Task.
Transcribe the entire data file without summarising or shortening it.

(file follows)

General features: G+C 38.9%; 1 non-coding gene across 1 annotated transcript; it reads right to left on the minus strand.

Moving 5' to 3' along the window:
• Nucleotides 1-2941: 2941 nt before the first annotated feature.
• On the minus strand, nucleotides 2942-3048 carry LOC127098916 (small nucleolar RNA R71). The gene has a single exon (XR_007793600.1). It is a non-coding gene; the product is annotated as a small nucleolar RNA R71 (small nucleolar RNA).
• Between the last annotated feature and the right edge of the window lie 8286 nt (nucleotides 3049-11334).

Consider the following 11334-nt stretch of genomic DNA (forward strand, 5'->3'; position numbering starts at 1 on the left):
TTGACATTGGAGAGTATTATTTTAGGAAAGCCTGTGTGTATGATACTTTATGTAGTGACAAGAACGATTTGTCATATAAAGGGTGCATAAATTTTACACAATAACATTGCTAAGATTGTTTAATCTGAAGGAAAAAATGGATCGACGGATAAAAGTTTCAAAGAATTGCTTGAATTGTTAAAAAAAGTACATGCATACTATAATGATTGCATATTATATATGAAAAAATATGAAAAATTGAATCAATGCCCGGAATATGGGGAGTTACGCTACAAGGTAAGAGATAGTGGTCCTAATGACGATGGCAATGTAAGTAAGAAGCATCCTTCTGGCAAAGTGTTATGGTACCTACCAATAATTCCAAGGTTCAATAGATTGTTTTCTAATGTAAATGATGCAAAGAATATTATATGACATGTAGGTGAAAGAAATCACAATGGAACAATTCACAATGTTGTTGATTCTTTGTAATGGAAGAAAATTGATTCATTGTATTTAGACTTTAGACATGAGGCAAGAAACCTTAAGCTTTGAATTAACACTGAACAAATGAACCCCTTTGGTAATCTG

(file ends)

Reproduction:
General features: G+C 38.9%; 1 non-coding gene across 1 annotated transcript; it reads right to left on the minus strand.

Moving 5' to 3' along the window:
• Nucleotides 1-2941: 2941 nt before the first annotated feature.
• On the minus strand, nucleotides 2942-3048 carry LOC127098916 (small nucleolar RNA R71). The gene has a single exon (XR_007793600.1). It is a non-coding gene; the product is annotated as a small nucleolar RNA R71 (small nucleolar RNA).
• Between the last annotated feature and the right edge of the window lie 8286 nt (nucleotides 3049-11334).

Consider the following 11334-nt stretch of genomic DNA (forward strand, 5'->3'; position numbering starts at 1 on the left):
TTGACATTGGAGAGTATTATTTTAGGAAAGCCTGTGTGTATGATACTTTATGTAGTGACAAGAACGATTTGTCATATAAAGGGTGCATAAATTTTACACAATAACATTGCTAAGATTGTTTAATCTGAAGGAAAAAATGGATCGACGGATAAAAGTTTCAAAGAATTGCTTGAATTGTTAAAAAAAGTACATGCATACTATAATGATTGCATATTATATATGAAAAAATATGAAAAATTGAATCAATGCCCGGAATATGGGGAGTTACGCTACAAGGTAAGAGATAGTGGTCCTAATGACGATGGCAATGTAAGTAAGAAGCATCCTTCTGGCAAAGTGTTATGGTACCTACCAATAATTCCAAGGTTCAATAGATTGTTTTCTAATGTAAATGATGCAAAGAATATTATATGACATGTAGGTGAAAGAAATCACAATGGAACAATTCACAATGTTGTTGATTCTTTGTAATGGAAGAAAATTGATTCATTGTATTTAGACTTTAGACATGAGGCAAGAAACCTTAAGCTTTGAATTAACACTGAACAAATGAACCCCTTTGGTAATCTG